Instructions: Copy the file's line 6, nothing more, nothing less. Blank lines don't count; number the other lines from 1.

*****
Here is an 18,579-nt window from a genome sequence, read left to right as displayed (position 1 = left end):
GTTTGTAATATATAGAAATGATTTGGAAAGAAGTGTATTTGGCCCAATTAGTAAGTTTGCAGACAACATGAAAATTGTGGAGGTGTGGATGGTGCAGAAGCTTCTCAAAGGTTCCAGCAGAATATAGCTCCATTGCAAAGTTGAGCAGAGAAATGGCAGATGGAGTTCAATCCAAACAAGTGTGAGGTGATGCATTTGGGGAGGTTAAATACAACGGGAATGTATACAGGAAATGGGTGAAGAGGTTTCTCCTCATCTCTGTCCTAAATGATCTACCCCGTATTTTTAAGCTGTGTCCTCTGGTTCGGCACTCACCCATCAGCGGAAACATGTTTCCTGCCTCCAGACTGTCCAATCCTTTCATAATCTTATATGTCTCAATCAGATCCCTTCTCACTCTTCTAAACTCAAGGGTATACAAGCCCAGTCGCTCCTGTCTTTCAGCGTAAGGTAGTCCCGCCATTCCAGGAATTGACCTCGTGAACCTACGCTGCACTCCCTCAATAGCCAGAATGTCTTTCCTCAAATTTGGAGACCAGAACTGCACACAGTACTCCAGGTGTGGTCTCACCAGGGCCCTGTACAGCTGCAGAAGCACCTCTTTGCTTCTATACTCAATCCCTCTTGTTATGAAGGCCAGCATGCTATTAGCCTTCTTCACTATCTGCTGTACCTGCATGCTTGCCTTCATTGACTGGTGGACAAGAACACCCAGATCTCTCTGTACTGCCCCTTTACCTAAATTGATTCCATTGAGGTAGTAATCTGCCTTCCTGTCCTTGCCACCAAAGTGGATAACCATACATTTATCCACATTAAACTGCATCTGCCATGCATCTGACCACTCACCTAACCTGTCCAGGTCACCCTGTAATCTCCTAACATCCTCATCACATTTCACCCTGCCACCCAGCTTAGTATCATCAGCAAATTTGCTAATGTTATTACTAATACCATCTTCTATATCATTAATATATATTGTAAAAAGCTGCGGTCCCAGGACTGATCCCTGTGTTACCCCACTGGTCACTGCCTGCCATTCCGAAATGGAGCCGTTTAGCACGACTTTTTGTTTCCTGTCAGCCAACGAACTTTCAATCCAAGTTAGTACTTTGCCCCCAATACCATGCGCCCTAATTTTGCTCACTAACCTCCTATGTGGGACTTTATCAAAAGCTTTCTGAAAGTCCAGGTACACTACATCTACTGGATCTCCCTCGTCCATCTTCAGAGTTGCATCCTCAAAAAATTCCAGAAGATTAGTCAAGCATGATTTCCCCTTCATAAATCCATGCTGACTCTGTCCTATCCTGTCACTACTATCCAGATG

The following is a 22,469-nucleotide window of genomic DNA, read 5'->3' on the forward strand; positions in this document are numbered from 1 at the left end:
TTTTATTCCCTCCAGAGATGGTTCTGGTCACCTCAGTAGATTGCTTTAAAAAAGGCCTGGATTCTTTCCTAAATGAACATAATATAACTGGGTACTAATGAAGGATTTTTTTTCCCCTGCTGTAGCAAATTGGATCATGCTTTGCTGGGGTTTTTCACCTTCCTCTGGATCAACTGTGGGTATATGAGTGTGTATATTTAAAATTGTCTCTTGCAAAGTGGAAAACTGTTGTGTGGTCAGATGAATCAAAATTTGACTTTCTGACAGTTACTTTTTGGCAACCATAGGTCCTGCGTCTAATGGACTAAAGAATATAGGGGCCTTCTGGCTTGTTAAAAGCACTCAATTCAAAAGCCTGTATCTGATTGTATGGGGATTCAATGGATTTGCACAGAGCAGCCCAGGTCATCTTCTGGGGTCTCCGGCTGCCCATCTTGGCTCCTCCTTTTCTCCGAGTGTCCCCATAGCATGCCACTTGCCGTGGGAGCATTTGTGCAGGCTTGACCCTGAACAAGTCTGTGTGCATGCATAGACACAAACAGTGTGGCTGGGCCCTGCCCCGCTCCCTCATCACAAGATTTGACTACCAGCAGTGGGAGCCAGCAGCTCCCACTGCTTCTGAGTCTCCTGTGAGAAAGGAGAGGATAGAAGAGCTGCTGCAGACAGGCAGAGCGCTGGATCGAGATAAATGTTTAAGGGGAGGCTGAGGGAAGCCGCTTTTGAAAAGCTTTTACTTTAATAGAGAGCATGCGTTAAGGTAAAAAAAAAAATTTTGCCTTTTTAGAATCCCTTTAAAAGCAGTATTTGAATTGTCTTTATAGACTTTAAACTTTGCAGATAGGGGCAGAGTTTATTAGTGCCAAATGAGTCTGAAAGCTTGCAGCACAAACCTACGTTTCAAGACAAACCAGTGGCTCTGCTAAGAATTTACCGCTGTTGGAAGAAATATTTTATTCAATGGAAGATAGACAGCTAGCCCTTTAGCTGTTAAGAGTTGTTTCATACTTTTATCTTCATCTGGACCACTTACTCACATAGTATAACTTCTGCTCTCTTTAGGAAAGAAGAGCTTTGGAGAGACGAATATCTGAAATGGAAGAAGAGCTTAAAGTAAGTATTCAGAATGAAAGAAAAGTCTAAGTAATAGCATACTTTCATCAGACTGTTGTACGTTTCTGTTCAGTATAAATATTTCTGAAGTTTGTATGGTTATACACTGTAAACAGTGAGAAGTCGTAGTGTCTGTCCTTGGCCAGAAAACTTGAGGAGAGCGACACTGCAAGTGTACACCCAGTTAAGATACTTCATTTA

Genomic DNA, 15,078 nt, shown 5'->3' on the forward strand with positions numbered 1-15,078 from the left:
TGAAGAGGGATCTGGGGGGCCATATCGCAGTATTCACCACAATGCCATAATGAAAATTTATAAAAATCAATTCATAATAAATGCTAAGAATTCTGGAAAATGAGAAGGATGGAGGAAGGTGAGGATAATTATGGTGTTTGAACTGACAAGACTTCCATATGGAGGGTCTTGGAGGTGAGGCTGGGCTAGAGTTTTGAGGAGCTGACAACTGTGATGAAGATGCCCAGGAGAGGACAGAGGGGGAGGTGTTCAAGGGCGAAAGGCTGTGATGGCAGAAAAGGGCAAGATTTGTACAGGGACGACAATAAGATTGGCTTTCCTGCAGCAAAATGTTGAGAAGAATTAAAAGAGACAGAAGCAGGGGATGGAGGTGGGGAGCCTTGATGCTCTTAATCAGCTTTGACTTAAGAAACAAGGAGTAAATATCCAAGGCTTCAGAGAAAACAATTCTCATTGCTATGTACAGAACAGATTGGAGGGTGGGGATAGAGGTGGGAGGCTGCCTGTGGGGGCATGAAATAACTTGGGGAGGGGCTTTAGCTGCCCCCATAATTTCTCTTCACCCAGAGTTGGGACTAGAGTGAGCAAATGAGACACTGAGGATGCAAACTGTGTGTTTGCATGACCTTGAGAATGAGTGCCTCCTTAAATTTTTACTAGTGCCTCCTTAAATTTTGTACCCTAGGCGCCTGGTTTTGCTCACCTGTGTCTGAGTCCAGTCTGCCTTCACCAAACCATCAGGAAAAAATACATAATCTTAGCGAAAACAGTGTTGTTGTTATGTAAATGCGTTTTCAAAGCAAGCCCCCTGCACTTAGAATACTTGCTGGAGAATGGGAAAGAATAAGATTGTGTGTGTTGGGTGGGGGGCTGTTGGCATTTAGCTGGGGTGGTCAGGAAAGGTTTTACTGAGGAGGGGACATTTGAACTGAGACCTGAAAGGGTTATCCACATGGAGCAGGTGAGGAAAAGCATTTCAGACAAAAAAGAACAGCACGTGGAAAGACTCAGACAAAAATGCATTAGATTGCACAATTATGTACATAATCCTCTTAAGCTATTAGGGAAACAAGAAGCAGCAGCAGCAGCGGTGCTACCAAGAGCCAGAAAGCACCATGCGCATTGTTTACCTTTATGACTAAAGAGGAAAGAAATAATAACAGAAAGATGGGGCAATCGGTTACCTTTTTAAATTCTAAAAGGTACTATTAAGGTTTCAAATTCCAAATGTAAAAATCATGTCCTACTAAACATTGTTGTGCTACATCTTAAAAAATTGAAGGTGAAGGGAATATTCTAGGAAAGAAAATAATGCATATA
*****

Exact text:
TGAAGAGGGATCTGGGGGGCCATATCGCAGTATTCACCACAATGCCATAATGAAAATTTATAAAAATCAATTCATAATAAATGCTAAGAATTCTGGAAAATGAGAAGGATGGAGGAAGGTGAGGATAATTATGGTGTTTGAACTGACAAGACTTCCATATGGAGGGTCTTGGAGGTGAGGCTGGGCTAGAGTTTTGAGGAGCTGACAACTGTGATGAAGATGCCCAGGAGAGGACAGAGGGGGAGGTGTTCAAGGGCGAAAGGCTGTGATGGCAGAAAAGGGCAAGATTTGTACAGGGACGACAATAAGATTGGCTTTCCTGCAGCAAAATGTTGAGAAGAATTAAAAGAGACAGAAGCAGGGGATGGAGGTGGGGAGCCTTGATGCTCTTAATCAGCTTTGACTTAAGAAACAAGGAGTAAATATCCAAGGCTTCAGAGAAAACAATTCTCATTGCTATGTACAGAACAGATTGGAGGGTGGGGATAGAGGTGGGAGGCTGCCTGTGGGGGCATGAAATAACTTGGGGAGGGGCTTTAGCTGCCCCCATAATTTCTCTTCACCCAGAGTTGGGACTAGAGTGAGCAAATGAGACACTGAGGATGCAAACTGTGTGTTTGCATGACCTTGAGAATGAGTGCCTCCTTAAATTTTTACTAGTGCCTCCTTAAATTTTGTACCCTAGGCGCCTGGTTTTGCTCACCTGTGTCTGAGTCCAGTCTGCCTTCACCAAACCATCAGGAAAAAATACATAATCTTAGCGAAAACAGTGTTGTTGTTATGTAAATGCGTTTTCAAAGCAAGCCCCCTGCACTTAGAATACTTGCTGGAGAATGGGAAAGAATAAGATTGTGTGTGTTGGGTGGGGGGCTGTTGGCATTTAGCTGGGGTGGTCAGGAAAGGTTTTACTGAGGAGGGGACATTTGAACTGAGACCTGAAAGGGTTATCCACATGGAGCAGGTGAGGAAAAGCATTTCAGACAAAAAAGAACAGCACGTGGAAAGACTCAGACAAAAATGCATTAGATTGCACAATTATGTACATAATCCTCTTAAGCTATTAGGGAAACAAGAAGCAGCAGCAGCAGCGGTGCTACCAAGAGCCAGAAAGCACCATGCGCATTGTTTACCTTTATGACTAAAGAGGAAAGAAATAATAACAGAAAGATGGGGCAATCGGTTACCTTTTTAAATTCTAAAAGGTACTATTAAGGTTTCAAATTCCAAATGTAAAAATCATGTCCTACTAAACATTGTTGTGCTACATCTTAAAAAATTGAAGGTGAAGGGAATATTCTAGGAAAGAAAATAATGCATATA